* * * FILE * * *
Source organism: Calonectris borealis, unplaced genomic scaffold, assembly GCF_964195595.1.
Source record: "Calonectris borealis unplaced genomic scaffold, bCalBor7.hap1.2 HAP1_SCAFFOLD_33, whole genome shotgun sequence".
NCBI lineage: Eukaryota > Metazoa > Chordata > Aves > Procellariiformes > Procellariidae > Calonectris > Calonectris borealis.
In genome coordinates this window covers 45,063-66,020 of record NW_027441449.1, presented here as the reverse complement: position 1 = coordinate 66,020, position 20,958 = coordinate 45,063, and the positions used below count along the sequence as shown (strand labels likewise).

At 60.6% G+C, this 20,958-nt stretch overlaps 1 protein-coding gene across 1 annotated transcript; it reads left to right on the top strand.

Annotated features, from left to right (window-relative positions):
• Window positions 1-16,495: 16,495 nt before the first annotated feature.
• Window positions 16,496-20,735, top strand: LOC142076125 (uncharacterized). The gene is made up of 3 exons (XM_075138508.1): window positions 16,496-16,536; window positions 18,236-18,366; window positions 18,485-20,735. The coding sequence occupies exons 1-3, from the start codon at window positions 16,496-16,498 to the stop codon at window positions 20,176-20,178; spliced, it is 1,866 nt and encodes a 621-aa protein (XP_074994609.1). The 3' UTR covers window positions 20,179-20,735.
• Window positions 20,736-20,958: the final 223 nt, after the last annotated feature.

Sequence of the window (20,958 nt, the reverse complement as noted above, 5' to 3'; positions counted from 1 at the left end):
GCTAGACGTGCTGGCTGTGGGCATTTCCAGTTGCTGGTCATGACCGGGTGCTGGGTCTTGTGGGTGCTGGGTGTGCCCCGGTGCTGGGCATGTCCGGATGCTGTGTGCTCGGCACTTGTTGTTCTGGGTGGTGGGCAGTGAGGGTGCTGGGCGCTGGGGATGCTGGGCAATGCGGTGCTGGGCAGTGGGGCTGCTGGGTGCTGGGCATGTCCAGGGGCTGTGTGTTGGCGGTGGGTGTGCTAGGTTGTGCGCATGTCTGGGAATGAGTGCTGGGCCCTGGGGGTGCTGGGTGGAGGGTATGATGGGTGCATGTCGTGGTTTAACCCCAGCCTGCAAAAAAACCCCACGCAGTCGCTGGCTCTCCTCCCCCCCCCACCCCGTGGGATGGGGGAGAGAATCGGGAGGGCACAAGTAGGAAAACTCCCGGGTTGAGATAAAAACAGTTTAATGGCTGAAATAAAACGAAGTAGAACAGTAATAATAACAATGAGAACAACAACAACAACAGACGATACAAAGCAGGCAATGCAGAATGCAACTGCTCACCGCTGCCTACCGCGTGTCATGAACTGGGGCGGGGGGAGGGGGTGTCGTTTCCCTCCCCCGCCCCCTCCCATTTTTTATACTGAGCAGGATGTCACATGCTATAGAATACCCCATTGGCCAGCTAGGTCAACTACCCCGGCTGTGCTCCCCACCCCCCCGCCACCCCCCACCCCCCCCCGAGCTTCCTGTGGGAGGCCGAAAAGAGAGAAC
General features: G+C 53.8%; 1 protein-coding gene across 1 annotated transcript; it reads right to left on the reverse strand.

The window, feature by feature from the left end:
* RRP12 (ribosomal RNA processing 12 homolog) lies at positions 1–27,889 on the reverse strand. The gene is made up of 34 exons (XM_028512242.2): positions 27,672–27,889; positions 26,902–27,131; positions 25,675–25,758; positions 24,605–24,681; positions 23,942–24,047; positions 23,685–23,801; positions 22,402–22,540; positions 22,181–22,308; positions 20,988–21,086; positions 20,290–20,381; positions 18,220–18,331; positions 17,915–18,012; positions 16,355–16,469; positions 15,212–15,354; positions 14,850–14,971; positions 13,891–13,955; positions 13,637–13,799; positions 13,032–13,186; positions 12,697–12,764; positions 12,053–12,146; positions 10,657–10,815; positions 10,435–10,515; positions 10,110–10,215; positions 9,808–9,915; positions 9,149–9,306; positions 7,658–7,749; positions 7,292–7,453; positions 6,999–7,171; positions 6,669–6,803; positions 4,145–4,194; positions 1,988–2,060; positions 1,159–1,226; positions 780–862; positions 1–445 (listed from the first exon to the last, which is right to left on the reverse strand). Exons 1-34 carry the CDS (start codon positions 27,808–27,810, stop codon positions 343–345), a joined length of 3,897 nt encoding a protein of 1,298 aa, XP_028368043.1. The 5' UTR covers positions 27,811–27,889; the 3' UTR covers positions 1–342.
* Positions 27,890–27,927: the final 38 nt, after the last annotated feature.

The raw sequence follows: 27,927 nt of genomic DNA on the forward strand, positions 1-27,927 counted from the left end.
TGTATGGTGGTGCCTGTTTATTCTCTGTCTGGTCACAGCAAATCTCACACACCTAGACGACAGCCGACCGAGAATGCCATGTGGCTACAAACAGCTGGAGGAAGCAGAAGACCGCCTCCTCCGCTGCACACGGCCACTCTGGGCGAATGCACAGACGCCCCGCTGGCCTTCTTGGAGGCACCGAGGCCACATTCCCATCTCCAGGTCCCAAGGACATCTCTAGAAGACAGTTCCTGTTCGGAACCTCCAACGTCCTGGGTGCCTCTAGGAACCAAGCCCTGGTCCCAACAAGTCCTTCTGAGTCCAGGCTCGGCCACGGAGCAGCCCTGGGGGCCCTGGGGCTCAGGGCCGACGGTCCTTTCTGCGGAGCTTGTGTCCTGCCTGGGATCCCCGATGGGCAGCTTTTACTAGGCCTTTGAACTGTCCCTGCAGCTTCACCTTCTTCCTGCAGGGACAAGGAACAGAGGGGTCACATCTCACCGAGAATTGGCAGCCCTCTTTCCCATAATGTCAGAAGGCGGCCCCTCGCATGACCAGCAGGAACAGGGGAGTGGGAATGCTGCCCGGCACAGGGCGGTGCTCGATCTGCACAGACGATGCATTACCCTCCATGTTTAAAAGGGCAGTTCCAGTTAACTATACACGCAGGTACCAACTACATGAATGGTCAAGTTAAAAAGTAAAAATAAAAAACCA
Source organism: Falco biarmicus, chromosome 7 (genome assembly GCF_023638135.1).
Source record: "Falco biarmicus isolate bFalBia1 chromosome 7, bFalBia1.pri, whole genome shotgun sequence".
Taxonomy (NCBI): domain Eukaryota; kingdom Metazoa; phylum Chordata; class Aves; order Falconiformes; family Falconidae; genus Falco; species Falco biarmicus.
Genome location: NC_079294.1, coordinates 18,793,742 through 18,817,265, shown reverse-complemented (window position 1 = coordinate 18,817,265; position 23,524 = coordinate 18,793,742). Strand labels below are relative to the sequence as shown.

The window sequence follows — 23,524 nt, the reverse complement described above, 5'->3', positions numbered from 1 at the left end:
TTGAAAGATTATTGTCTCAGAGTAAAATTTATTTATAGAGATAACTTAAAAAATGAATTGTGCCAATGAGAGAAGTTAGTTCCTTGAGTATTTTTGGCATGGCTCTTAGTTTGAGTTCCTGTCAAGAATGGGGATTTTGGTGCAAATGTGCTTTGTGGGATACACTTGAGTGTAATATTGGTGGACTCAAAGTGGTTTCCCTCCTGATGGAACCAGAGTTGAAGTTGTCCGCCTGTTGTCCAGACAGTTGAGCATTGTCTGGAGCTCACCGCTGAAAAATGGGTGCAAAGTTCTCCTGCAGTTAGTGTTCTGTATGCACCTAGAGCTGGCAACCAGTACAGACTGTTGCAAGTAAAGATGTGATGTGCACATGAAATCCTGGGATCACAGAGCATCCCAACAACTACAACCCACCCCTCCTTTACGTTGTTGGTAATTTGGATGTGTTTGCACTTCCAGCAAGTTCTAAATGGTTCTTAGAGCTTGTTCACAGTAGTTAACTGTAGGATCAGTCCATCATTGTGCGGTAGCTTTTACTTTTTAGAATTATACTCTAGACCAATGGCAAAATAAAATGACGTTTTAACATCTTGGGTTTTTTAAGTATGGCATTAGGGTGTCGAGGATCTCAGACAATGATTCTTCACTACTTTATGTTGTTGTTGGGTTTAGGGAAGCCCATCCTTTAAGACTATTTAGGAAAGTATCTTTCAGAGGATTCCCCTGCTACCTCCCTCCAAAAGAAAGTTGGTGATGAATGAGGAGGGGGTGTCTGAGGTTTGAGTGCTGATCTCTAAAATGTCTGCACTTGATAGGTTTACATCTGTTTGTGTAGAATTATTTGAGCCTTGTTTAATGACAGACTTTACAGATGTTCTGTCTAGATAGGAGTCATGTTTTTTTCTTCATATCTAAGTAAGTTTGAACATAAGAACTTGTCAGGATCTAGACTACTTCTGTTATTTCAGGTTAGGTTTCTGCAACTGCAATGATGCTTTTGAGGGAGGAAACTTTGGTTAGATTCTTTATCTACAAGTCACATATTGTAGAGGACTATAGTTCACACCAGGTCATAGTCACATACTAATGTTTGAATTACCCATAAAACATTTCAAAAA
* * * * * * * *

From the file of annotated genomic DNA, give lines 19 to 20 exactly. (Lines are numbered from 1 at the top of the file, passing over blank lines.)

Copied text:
Source record: "Falco biarmicus isolate bFalBia1 chromosome 7, bFalBia1.pri, whole genome shotgun sequence".
Taxonomy (NCBI): domain Eukaryota; kingdom Metazoa; phylum Chordata; class Aves; order Falconiformes; family Falconidae; genus Falco; species Falco biarmicus.